PASADENA (AP) — Activists marched in Pasadena Friday night after a man armed with a knife and reported to be bipolar died in the custody of police officers who were called to an apartment following reports of a disturbance.
Pasadena police Chief Phillip Sanchez said a fight ensued early Friday after the officers used a Taser on the man when he ignored their orders to drop the knife.
After he was subdued, officers noticed he wasn’t breathing and attempted to revive him, Sanchez said in a statement. Paramedics also tried but failed, and the man was pronounced dead at his apartment in a modest Pasadena neighborhood.
Police did not reveal the man’s name but several family members identified him as Reginald Thomas, a father of eight children.
Several community members said that while Thomas had a long history of mental illness that included previous run-ins with police, he was not a violent person.
Some said they suspected police overreacted because Thomas was black. They noted the recent shootings of black men by officers around the country, although they acknowledged a gun had not been used in this instance.
“He was struggling with mental illness but the police know this,” said Thomas’ brother-in-law, Forrest Elder. “He’s been in and out of mental homes where they help him and give him medication.
“But he wasn’t treated as a patient or a victim,” Elder continued. “He was treated as a suspect, and that’s how they treat us.”
On Friday night, about 100 people marched from the apartment complex through the streets of Pasadena to the police department to protest Thomas’ death. Many carried candles or lighters or lit up their phones.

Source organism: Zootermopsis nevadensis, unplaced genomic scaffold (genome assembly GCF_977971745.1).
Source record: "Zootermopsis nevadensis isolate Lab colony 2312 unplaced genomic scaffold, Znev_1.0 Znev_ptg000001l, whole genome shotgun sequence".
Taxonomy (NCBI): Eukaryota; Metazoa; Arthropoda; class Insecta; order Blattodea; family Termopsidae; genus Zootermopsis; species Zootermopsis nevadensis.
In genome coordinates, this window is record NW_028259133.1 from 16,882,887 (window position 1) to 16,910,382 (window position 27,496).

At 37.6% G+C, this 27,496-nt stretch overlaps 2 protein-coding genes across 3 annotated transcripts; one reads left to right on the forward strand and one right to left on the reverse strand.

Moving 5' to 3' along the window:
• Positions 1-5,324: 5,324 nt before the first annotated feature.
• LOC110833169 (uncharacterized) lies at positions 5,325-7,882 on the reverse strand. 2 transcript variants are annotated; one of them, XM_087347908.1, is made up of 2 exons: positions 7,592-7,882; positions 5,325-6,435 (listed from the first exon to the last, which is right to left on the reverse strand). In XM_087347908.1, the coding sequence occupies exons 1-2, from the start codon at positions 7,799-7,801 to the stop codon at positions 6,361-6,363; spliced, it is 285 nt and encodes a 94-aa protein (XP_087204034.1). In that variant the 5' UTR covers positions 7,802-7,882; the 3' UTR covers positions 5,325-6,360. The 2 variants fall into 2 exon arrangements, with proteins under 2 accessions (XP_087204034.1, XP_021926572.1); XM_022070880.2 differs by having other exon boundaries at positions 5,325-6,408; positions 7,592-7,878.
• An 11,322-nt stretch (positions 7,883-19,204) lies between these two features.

The group blocked roads and intersections but was otherwise very peaceful.
Thomas’ wife, Shainie Lindsay, told a TV news reporter her husband himself called police to their apartment about 2:30 a.m. Friday when he realized he needed help.
“He’s bipolar. He’s crazy,” Lindsay said, adding Thomas was holding a knife and a fire extinguisher when officers arrived.
“They came. Two polices came on the scene with a flashlight. They asked him. They said, ‘Mr. Thomas, drop the knife and the fire extinguisher.’ He was not responding because he was not — he was just out of it basically,” said Lindsay, who added she is the mother of four of Thomas’ eight children and is six months pregnant with another.
Elder said the children range in age from about 1 to 11. Elijah Floyd, who lives in an apartment just across a walkway from Thomas’ apartment, called him a doting, stay-at-home father who never caused neighbors any trouble.
Pasadena police asked Los Angeles County Sheriff’s Department homicide detectives to investigate Thomas’ death, and sheriff’s Capt. Steve Katz asked about three dozen friends and family members gathered outside the locked security building to remain calm while they do their work.
“I know you’re angry. I do. I get it. But it’s going to take time,” Katz told one friend of Thomas, Jasmine Abdullah, wearing a Black Lives Matter T-shirt and shouting angrily at police officers that they had murdered her lifelong friend.
“He was a good father. He had eight children. About to have nine. And when people aren’t well and call for help they’re supposed to get help. Not die,” she said.
Although she and a handful of others were visibly angry, most in the crowd remained calm. Some spoke politely with police as six to eight uniformed officers stood guard at the complex’s locked front gate, controlling who passed in and out.
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